Lorraine: Everyone loves Bernard. Our Bernard (Brian Crane) comes in just besotted with love, like Martin in the first scene of The Goat or Who Is Sylvia.
“I love that play.”
I do too.
Earlier I had asked when he realized that he had a very good play, one which would go on to be produced around the country.
“You feel that way throughout the process of writing. You delude yourself into thinking both that it will be the greatest piece ever and then you wake up the next day and think it’s a piece of garbage.
“The best feeling is I don’t care if this sinks like a stone but this is something I believe in and from that time on [after rewriting it in pentameter] I believed in the play.”
Ellen’s role is very believably written, something male playwrights can’t always do. Was there someone in your life you used as a reference?
“I have a number of go-to actors in my theatre company. Diana Slickman originated the role here. She was the actor I worked with from the beginning. She has done a number of things with me: actor, editor, publisher and agent. So she is a big part of my life. I drink with her and rehearse with her. We’ve known each other for a long time, so I know her voice pretty well.”
I am at war with sorrow and distress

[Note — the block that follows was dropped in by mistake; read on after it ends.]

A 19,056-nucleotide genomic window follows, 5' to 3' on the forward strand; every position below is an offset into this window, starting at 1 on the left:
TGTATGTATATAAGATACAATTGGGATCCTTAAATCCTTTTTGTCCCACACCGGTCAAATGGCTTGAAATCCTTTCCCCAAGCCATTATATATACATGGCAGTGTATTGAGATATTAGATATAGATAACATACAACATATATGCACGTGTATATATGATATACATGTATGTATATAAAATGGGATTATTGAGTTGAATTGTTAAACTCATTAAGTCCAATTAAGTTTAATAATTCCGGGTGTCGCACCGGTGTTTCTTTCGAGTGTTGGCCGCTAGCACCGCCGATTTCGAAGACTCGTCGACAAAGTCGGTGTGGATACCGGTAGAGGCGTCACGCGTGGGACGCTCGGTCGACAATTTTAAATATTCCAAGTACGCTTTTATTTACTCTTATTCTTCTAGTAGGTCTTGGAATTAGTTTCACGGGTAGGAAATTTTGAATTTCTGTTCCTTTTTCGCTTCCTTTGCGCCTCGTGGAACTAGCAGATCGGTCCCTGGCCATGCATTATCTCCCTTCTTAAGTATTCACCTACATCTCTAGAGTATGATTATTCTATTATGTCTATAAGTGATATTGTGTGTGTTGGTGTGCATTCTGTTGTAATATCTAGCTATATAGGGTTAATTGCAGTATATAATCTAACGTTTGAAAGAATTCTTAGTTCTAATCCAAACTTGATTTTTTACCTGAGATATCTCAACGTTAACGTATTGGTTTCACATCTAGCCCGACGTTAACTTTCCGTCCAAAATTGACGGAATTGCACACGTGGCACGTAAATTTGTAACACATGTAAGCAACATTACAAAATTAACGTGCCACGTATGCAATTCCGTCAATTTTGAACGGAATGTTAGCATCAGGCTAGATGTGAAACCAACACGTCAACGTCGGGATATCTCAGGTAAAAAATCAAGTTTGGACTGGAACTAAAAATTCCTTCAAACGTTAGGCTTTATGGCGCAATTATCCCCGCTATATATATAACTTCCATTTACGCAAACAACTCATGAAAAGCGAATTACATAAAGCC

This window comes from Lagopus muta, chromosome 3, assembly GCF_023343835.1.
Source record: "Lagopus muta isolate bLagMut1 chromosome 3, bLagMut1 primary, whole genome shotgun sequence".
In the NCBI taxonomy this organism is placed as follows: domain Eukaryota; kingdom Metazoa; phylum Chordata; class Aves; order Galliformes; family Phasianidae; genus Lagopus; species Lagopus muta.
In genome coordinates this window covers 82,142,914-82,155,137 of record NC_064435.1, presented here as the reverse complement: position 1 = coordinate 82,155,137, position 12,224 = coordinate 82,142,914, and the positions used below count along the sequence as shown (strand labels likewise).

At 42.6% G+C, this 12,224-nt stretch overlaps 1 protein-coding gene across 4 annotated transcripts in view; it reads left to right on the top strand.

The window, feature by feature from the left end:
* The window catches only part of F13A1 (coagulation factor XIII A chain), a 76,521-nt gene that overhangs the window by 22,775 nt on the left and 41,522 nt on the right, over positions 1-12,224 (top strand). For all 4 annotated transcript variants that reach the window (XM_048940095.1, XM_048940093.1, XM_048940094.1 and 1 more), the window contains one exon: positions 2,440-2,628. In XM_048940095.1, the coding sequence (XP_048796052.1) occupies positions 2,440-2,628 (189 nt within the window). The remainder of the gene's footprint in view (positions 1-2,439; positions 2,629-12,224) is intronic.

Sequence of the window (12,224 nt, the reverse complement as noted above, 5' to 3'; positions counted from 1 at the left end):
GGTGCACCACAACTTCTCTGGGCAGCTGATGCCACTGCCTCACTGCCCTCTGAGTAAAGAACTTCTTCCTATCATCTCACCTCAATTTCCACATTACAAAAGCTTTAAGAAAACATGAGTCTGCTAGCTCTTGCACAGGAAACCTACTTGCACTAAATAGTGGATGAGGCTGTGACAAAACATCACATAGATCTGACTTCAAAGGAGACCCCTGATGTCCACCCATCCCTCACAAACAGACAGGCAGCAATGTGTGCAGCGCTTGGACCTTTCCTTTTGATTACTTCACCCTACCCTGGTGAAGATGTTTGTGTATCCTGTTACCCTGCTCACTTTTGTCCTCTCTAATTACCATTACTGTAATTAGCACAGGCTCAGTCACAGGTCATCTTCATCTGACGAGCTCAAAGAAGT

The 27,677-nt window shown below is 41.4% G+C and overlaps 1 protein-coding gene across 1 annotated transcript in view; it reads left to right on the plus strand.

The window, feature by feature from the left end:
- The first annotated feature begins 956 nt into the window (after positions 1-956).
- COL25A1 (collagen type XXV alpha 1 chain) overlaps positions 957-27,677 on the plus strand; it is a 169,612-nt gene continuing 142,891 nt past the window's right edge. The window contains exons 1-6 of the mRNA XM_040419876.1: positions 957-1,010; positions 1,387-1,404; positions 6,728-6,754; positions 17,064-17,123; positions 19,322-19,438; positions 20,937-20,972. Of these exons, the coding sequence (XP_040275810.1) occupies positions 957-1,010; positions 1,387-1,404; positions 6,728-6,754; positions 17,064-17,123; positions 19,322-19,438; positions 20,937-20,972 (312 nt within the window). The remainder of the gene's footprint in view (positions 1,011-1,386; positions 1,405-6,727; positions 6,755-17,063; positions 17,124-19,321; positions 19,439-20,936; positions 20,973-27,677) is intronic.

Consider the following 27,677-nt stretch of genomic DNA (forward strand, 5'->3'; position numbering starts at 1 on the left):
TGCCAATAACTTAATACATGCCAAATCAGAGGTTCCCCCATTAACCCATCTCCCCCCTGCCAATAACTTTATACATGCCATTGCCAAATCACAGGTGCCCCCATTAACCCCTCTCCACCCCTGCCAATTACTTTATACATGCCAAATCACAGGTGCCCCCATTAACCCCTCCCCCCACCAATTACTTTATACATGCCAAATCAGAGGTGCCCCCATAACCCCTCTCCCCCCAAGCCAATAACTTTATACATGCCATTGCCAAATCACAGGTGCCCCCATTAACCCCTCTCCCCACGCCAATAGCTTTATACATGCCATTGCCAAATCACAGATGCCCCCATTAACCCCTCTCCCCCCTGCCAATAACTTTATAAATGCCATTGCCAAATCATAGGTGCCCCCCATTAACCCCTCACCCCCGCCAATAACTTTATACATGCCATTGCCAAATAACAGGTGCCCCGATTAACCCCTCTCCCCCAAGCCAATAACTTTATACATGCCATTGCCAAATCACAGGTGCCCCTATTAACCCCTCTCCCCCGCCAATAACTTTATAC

and have no heart for grey-lipped confessing
of — of what? I’m like Baryshnikov.
Each day: a dance. A joy. So fuck off.
I’m sorry to take that tone. But on this campus
there’s one who’d use last night’s rumpus
— what happened between myself and Mr. Barrow
out by the hedge — would use that event to narrow
my sluices; dam and perplex life’s sea.
He’ll fail. This day will find its ecstasy.
“Right away the key to Ellen was the obscenities. I gave a great deal of thought and attention to it. They are the words that I cared the most about in the beginning. [The role is] something that draws a particular type of actress. From productions in other cities, it’s clear that the woman playing Ellen is always one of the most respected actors, a well regarded force of nature in her own right. There’s something about the swearing and the anger and sharp tongued bitterness of her that draws a type of smart powerful person.”
You’ve just described Lynn Sharp Spears, who plays Ellen in WSC’s production.
How did you get to William Blake?